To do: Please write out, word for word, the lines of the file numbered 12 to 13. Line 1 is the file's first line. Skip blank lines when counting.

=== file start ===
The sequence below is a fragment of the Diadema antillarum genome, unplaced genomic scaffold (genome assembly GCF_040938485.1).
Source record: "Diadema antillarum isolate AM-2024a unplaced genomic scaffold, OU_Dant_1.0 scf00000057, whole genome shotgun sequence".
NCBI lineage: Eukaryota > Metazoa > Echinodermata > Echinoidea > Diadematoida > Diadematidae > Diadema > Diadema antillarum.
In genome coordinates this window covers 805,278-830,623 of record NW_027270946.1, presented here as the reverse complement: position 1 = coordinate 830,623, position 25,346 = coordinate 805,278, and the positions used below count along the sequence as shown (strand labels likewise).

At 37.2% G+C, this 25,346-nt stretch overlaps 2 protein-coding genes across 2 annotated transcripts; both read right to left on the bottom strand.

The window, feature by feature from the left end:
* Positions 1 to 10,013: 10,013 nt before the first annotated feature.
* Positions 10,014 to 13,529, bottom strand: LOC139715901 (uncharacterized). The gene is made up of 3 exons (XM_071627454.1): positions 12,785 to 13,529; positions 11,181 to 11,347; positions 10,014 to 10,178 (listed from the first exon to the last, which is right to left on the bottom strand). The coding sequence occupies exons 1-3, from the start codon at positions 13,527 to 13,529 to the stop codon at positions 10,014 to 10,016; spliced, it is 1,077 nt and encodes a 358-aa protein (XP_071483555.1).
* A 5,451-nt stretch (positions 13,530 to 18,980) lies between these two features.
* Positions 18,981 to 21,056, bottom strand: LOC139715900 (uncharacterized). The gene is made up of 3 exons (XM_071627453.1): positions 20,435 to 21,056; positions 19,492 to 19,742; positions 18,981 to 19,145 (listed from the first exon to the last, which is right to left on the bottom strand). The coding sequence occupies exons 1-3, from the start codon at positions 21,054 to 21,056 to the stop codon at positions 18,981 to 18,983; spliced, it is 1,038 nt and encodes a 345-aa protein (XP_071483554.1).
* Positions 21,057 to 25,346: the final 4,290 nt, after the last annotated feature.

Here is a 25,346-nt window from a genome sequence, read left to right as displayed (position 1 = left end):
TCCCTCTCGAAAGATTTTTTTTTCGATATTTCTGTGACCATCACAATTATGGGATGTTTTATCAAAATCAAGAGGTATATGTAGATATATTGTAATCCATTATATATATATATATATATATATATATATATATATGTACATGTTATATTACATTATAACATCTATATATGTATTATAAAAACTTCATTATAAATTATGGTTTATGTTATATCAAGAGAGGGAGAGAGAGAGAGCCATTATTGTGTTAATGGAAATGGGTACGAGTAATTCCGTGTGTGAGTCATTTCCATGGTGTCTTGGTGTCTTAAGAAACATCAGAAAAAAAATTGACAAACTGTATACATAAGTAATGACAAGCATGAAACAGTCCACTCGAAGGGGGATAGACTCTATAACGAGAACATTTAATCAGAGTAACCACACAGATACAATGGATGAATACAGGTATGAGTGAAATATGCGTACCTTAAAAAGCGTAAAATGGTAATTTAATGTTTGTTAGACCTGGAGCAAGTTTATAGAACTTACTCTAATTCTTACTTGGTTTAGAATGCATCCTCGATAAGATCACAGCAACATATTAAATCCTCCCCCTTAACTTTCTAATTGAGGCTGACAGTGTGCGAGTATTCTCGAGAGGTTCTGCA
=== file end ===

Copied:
Here is a 25,346-nt window from a genome sequence, read left to right as displayed (position 1 = left end):
TCCCTCTCGAAAGATTTTTTTTTCGATATTTCTGTGACCATCACAATTATGGGATGTTTTATCAAAATCAAGAGGTATATGTAGATATATTGTAATCCATTATATATATATATATATATATATATATATATATATGTACATGTTATATTACATTATAACATCTATATATGTATTATAAAAACTTCATTATAAATTATGGTTTATGTTATATCAAGAGAGGGAGAGAGAGAGAGCCATTATTGTGTTAATGGAAATGGGTACGAGTAATTCCGTGTGTGAGTCATTTCCATGGTGTCTTGGTGTCTTAAGAAACATCAGAAAAAAAATTGACAAACTGTATACATAAGTAATGACAAGCATGAAACAGTCCACTCGAAGGGGGATAGACTCTATAACGAGAACATTTAATCAGAGTAACCACACAGATACAATGGATGAATACAGGTATGAGTGAAATATGCGTACCTTAAAAAGCGTAAAATGGTAATTTAATGTTTGTTAGACCTGGAGCAAGTTTATAGAACTTACTCTAATTCTTACTTGGTTTAGAATGCATCCTCGATAAGATCACAGCAACATATTAAATCCTCCCCCTTAACTTTCTAATTGAGGCTGACAGTGTGCGAGTATTCTCGAGAGGTTCTGCA